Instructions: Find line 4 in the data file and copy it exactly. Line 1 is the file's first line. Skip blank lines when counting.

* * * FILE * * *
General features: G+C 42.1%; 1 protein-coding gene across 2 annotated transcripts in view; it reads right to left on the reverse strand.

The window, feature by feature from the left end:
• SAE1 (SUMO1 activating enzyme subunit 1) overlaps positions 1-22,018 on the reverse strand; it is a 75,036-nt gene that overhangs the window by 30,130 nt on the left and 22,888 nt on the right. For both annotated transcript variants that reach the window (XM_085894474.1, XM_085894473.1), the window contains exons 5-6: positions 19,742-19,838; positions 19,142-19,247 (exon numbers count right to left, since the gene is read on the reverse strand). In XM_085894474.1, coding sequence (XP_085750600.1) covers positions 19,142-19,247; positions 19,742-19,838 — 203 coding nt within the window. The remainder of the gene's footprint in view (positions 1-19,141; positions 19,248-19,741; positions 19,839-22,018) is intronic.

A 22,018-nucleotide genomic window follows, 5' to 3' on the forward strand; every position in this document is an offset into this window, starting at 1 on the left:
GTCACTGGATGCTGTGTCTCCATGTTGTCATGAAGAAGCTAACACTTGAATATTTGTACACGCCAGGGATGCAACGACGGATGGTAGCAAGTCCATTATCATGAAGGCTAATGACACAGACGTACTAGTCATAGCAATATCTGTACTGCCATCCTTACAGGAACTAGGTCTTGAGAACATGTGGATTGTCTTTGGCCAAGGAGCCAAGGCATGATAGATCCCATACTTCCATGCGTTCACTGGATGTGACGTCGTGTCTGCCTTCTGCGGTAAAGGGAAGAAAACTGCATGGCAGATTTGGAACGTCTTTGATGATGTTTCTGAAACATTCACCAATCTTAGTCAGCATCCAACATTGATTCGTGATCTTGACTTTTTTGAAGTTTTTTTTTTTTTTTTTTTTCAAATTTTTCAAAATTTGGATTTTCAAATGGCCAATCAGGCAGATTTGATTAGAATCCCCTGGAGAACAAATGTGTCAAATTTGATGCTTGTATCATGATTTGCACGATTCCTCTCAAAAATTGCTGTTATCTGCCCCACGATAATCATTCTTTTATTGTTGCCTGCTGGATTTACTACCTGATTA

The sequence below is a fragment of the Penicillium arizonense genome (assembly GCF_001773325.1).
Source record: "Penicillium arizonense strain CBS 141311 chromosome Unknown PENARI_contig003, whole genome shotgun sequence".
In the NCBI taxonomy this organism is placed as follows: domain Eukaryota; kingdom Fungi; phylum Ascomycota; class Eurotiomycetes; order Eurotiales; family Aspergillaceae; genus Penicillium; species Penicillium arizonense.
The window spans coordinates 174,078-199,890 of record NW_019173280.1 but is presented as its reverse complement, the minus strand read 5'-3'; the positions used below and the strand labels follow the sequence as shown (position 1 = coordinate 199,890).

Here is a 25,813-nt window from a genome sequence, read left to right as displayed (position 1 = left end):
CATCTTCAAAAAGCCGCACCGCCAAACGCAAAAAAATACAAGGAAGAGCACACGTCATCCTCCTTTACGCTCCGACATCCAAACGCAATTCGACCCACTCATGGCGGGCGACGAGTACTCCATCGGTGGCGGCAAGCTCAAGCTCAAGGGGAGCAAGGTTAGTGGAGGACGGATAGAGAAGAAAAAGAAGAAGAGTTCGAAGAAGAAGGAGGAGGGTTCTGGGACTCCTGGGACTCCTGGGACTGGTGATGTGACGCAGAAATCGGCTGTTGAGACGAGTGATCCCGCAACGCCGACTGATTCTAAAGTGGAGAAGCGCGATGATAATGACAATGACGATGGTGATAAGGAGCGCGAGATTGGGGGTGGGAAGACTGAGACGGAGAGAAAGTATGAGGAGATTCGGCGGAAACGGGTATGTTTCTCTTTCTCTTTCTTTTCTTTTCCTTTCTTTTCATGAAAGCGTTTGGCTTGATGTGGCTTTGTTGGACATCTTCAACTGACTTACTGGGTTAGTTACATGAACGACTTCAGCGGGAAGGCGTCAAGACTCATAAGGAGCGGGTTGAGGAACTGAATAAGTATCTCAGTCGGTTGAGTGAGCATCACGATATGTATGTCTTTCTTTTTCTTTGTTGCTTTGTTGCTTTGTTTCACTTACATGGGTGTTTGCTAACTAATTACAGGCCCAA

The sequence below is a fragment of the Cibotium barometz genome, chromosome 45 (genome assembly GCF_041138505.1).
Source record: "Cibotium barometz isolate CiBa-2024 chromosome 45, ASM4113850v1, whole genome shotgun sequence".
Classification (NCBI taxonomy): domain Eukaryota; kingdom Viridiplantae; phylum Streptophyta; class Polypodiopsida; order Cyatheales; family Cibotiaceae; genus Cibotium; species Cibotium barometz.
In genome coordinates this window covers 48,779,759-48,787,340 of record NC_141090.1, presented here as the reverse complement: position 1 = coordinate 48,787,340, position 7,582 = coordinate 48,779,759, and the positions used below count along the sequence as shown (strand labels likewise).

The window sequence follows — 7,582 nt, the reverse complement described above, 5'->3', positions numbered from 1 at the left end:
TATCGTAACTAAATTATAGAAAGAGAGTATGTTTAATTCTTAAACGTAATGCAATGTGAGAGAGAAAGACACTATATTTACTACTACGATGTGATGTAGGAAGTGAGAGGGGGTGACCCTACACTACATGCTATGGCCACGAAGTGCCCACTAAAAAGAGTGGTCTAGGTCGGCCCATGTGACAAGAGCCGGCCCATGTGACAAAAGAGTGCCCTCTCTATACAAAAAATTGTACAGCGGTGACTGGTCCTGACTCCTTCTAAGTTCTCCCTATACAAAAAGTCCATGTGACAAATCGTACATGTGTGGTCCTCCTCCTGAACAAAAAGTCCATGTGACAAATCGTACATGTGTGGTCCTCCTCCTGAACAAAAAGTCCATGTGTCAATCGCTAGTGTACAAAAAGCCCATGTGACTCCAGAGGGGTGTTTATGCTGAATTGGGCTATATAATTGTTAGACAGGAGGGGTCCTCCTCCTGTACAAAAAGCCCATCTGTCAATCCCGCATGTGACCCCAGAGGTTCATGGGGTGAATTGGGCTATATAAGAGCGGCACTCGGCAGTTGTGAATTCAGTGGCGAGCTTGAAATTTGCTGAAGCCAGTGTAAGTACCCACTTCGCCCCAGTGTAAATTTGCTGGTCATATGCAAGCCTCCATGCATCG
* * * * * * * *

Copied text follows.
A 22,018-nucleotide genomic window follows, 5' to 3' on the forward strand; every position in this document is an offset into this window, starting at 1 on the left: